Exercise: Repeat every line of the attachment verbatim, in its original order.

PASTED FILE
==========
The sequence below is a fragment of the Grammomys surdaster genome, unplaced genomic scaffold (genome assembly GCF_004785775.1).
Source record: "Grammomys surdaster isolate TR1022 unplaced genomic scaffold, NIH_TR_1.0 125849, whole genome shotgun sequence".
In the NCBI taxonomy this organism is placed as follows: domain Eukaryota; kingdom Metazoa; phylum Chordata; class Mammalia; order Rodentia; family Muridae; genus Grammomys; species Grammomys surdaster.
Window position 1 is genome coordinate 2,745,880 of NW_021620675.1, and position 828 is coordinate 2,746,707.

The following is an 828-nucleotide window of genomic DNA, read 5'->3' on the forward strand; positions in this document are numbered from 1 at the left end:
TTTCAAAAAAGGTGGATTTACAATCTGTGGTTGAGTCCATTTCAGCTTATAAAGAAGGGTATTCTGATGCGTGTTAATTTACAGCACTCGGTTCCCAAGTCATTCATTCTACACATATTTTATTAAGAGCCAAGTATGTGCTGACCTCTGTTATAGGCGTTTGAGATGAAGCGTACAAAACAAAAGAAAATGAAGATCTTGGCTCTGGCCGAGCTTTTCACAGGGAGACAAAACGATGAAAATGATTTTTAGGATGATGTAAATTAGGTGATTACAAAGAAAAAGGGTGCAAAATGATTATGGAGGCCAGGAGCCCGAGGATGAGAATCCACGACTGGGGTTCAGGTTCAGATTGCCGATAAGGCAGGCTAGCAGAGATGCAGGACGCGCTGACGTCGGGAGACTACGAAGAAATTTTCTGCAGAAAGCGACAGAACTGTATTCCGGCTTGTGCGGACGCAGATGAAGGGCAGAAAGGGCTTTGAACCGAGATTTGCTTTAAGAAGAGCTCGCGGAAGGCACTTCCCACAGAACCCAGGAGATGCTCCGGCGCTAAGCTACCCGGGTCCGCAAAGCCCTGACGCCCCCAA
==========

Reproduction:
The sequence below is a fragment of the Grammomys surdaster genome, unplaced genomic scaffold (genome assembly GCF_004785775.1).
Source record: "Grammomys surdaster isolate TR1022 unplaced genomic scaffold, NIH_TR_1.0 125849, whole genome shotgun sequence".
In the NCBI taxonomy this organism is placed as follows: domain Eukaryota; kingdom Metazoa; phylum Chordata; class Mammalia; order Rodentia; family Muridae; genus Grammomys; species Grammomys surdaster.
Window position 1 is genome coordinate 2,745,880 of NW_021620675.1, and position 828 is coordinate 2,746,707.

The following is an 828-nucleotide window of genomic DNA, read 5'->3' on the forward strand; positions in this document are numbered from 1 at the left end:
TTTCAAAAAAGGTGGATTTACAATCTGTGGTTGAGTCCATTTCAGCTTATAAAGAAGGGTATTCTGATGCGTGTTAATTTACAGCACTCGGTTCCCAAGTCATTCATTCTACACATATTTTATTAAGAGCCAAGTATGTGCTGACCTCTGTTATAGGCGTTTGAGATGAAGCGTACAAAACAAAAGAAAATGAAGATCTTGGCTCTGGCCGAGCTTTTCACAGGGAGACAAAACGATGAAAATGATTTTTAGGATGATGTAAATTAGGTGATTACAAAGAAAAAGGGTGCAAAATGATTATGGAGGCCAGGAGCCCGAGGATGAGAATCCACGACTGGGGTTCAGGTTCAGATTGCCGATAAGGCAGGCTAGCAGAGATGCAGGACGCGCTGACGTCGGGAGACTACGAAGAAATTTTCTGCAGAAAGCGACAGAACTGTATTCCGGCTTGTGCGGACGCAGATGAAGGGCAGAAAGGGCTTTGAACCGAGATTTGCTTTAAGAAGAGCTCGCGGAAGGCACTTCCCACAGAACCCAGGAGATGCTCCGGCGCTAAGCTACCCGGGTCCGCAAAGCCCTGACGCCCCCAA